Asphalt plant scheme given council’s okay

PLANS for a new asphalt plant at Hutchison Quarries, which has the potential to keep more money in the Southern Downs Regional Council's pockets and help patch up roads in a hurry, has been given the stamp of approval.

The council voted in favour of the plant, which is capable of producing up to 40,000 tonnes of asphalt a year, during, last Wednesday's general meeting.

The plant will be a mobile one, meaning it will be based at the Hutchison Quarries site near Leslie Dam, but be able to be moved to other sites if necessary.

Quarry manager Scott Hutchison told the Daily News after making the application to the council that there was a gap in the asphalt market in the region.

"The nearest existing plant to here is Toowoomba and we believe we can be very

competitive when it comes to freight costs," he said.

"Initially we would envisage producing around 10,000 tonnes of asphalt a year but hopefully this would expand, possibly up to 40,000 around the five-year mark."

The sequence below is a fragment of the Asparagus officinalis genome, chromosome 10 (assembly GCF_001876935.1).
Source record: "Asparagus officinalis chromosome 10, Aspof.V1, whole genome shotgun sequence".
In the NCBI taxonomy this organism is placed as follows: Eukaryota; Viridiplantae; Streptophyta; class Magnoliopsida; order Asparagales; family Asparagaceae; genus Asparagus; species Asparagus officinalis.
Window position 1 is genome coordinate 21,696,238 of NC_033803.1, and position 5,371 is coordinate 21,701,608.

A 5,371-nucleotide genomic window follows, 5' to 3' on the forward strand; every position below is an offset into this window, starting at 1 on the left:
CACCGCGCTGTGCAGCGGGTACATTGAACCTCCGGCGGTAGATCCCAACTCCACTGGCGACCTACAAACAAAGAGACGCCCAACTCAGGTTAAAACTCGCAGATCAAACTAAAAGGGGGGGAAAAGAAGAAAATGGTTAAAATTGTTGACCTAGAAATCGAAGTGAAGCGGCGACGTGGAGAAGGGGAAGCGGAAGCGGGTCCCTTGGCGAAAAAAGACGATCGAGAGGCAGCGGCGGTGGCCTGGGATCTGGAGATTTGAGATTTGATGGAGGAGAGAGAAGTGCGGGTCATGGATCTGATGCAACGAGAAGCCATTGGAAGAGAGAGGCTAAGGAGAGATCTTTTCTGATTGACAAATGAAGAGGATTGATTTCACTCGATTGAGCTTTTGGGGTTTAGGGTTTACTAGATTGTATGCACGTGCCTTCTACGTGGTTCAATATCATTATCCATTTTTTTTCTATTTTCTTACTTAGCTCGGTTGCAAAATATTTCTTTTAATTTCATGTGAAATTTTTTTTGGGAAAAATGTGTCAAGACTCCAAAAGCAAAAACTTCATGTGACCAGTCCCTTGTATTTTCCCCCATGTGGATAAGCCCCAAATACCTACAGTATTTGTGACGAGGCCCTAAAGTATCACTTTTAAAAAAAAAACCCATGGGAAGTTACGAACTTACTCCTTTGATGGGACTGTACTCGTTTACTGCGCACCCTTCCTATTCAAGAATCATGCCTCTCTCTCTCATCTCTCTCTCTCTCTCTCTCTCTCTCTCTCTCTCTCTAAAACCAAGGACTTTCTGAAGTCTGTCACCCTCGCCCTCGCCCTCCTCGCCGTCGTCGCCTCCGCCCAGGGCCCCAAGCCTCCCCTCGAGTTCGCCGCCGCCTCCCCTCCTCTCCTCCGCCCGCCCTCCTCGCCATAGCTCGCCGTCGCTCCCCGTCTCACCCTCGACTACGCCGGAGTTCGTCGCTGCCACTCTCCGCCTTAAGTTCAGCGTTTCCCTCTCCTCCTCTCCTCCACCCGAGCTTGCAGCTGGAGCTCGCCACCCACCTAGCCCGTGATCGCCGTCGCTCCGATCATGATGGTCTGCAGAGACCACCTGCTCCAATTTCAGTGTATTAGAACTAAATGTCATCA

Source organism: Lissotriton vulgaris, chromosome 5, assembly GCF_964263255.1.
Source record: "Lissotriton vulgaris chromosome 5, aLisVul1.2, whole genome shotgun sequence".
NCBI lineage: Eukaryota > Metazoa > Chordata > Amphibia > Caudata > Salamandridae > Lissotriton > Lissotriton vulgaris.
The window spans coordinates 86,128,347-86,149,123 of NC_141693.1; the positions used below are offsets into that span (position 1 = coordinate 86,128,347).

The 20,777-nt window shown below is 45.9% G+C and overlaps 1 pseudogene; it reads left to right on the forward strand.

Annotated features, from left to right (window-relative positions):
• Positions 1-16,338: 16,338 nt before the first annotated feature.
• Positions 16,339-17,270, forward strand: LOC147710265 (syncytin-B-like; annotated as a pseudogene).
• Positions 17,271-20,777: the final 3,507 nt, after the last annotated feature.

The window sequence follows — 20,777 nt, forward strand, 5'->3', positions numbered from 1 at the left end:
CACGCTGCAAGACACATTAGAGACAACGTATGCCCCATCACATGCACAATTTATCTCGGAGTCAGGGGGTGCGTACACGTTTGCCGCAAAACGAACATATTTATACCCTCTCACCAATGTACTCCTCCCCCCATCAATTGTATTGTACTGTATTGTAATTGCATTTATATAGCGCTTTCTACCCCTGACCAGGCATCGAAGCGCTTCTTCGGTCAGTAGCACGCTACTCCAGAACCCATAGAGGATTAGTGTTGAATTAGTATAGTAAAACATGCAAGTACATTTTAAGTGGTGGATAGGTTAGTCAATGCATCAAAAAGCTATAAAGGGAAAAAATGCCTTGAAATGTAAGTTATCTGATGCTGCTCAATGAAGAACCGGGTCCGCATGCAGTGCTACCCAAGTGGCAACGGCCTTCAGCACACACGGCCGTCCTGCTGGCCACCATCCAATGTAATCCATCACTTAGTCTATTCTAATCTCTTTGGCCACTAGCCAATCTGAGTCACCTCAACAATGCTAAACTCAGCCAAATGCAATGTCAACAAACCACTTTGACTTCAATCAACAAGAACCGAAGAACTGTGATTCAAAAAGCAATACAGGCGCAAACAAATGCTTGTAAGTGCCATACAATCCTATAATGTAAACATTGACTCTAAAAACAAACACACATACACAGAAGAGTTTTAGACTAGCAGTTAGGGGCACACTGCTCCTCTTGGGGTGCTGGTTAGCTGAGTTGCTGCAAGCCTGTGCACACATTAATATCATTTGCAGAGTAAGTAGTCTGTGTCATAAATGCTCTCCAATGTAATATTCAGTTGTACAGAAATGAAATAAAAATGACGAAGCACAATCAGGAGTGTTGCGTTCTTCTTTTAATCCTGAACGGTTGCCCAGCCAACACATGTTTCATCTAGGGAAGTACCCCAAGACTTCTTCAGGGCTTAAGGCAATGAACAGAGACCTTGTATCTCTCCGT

The new plant is also likely to employ three extra staff.

Southern Downs director of engineering Peter See said the mobility of the site would be a useful tool for the quarry.

"There may be some advantage for emergency roadworks. However, council would assess road repairs on a case-by-case basis," he said.

Mr See acknowledged the plant had the potential to reduce costs for council as well as improve the quality of roadworks.

"The plant may have potential to reduce costs for council. However, the quarry owners would need to submit tenders as per any other interested business," he said.

"There are savings to be made due to the asphalt repair work and re-seals lasting longer than other materials."

Cr Jamie Mackenzie was not impressed with the proposed hours of operation, which allowed the plant to run from 6am-6pm Monday to Friday, 6am-12pm on Saturdays and 24 hours during times of high demands such as emergency operations.

But Deputy Mayor Ross Bartley said hours of operation should not be an issue.

"It will be very rare for them to work nights," he said.

There are 14 homes within 2km of the site and the council received five submissions against the development.

They raised issues of noise, dust, environmental impacts and devaluation of their land.

The plant was well within the Southern Downs planning scheme, but the council did put a long list of conditions in place to keep the noise and environmental impacts to a low.

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